You have a goal. Something important to you. Something you said yes to creating, doing, achieving because you believed it would make you happy. And so you go for it, work your way to making your goal a reality, feeling good about it, but then something shifts. You realize to reach said goal, you are going to have to push yourself to make it happen. Work hard. Cancel dates. Put pressure on yourself. Put your personal happiness on hold.

So like a “strong” woman, “responsible” man, you buck up, push through, exhaust yourself, sacrifice your self-care, and the thing you were originally doing to make you happy is now making you unhappy and stressed out. But instead of stopping to re-assess your situation, you pretend like you’ve got it handled, or passively aggressively complain about how busy you are – never letting on to yourself or anyone else, that the perpetrator of your stress-filled, no-space-for-myself life is you.

Sound familiar?

Welcome to the lifestyle of the 21st century super woman and super man. Overworked, overwhelmed and frankly over it! A life where we accept stress, hard work and sacrifice as the norm, even at the cost of our own happiness and health.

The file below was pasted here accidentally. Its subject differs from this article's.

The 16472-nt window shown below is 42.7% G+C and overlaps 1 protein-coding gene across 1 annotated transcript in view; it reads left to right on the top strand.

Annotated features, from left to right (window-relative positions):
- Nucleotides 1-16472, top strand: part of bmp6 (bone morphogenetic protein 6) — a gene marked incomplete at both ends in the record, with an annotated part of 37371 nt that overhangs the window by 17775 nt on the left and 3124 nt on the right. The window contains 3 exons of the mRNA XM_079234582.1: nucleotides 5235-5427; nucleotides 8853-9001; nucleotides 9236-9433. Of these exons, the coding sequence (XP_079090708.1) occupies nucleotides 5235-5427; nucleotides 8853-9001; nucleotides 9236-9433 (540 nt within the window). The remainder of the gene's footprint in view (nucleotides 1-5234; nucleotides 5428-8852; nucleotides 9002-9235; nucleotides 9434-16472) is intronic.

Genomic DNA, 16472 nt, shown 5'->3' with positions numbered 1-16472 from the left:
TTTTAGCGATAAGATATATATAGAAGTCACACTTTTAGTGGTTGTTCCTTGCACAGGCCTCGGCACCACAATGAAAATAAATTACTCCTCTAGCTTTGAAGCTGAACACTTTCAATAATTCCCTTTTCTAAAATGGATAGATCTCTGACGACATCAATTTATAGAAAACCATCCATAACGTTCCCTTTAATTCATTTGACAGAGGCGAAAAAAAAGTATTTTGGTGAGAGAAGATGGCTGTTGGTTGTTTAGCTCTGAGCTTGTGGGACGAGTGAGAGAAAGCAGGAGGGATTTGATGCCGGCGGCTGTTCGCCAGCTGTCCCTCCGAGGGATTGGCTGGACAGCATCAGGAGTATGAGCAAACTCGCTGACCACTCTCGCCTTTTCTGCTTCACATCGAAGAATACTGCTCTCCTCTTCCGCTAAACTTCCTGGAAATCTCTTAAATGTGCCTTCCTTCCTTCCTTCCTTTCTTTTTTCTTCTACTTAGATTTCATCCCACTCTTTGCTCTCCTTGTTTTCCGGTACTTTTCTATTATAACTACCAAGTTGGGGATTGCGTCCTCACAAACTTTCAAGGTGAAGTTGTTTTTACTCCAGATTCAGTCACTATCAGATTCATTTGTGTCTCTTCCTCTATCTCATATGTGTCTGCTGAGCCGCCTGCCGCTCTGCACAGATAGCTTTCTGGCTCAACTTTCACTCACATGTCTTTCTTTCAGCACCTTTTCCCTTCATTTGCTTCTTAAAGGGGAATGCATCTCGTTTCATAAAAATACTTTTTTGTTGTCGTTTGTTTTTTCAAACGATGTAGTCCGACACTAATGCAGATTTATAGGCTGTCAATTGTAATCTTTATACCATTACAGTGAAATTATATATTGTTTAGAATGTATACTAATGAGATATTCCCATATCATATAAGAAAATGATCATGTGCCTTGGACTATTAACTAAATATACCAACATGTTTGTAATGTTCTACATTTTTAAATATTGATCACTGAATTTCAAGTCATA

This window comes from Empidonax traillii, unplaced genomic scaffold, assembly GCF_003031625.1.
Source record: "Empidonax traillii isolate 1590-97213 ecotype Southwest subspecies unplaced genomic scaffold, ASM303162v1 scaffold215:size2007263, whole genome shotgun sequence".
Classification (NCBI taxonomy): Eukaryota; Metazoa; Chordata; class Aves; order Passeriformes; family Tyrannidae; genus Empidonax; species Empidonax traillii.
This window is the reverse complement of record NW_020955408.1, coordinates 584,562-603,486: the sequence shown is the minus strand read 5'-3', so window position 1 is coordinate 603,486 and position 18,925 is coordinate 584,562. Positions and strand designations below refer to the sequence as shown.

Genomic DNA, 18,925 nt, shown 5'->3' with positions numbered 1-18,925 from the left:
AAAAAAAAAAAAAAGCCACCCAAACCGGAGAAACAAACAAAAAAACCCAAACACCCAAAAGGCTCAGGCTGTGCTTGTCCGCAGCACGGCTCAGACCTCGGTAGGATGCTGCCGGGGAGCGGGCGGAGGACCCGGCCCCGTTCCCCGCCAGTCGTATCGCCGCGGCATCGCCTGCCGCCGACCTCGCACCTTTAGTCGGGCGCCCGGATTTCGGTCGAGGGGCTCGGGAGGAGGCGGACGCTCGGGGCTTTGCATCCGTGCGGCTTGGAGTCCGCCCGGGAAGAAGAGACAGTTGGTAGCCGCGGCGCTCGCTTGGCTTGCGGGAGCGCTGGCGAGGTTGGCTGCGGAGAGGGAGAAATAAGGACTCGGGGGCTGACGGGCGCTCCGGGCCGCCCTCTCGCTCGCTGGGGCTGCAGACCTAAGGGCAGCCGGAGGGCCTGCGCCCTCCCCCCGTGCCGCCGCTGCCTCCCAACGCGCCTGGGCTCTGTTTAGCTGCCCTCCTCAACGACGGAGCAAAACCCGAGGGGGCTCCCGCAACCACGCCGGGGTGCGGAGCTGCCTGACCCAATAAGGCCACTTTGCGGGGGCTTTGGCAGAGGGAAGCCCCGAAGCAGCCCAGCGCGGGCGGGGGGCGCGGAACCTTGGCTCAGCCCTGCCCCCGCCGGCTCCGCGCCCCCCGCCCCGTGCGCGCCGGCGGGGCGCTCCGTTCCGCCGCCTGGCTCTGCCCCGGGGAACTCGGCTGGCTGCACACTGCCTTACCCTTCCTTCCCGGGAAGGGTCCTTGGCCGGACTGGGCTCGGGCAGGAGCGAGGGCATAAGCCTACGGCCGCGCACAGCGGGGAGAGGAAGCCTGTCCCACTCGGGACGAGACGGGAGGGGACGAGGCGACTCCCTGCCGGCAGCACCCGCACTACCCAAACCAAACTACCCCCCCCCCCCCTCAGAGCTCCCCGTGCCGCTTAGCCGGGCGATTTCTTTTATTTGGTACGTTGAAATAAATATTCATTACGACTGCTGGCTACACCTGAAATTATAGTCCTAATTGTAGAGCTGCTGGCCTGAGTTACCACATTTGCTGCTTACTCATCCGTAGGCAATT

But really, if we just pause here for a moment, we all know that unsustainable, pressure cooker pace is no way to live. Could there be a different way? Where we don’t have to be a victim to our responsibilities, schedule, family, work, etc…?While there may be moments we need to rally and push to the finish line, what if those were the exception instead of the norm?

Your operating system for life should NOT be pushing yourself hard.@ChristineArylo (Click to Tweet!)

You don’t have to motivate yourself by pressure.

The problem is that most of us don’t know we are pushing ourselves too hard until we have already gotten to the bad place – crabby, self-critical and unhappy. And most of us are ill equipped to pause, re-assess, and re-calibrate our expectations to ones that make us happy and satisfied, not stressed out.

Three signs you are pushing yourself to hard

  1. Crabbiness. Pushing yourself creates internal pressure and a sense of contraction and lack of spaciousness inside of your mind, body and emotional field. This internal lack of space makes you feel like you have to push to find room for yourself, and so you become crabby on the outside.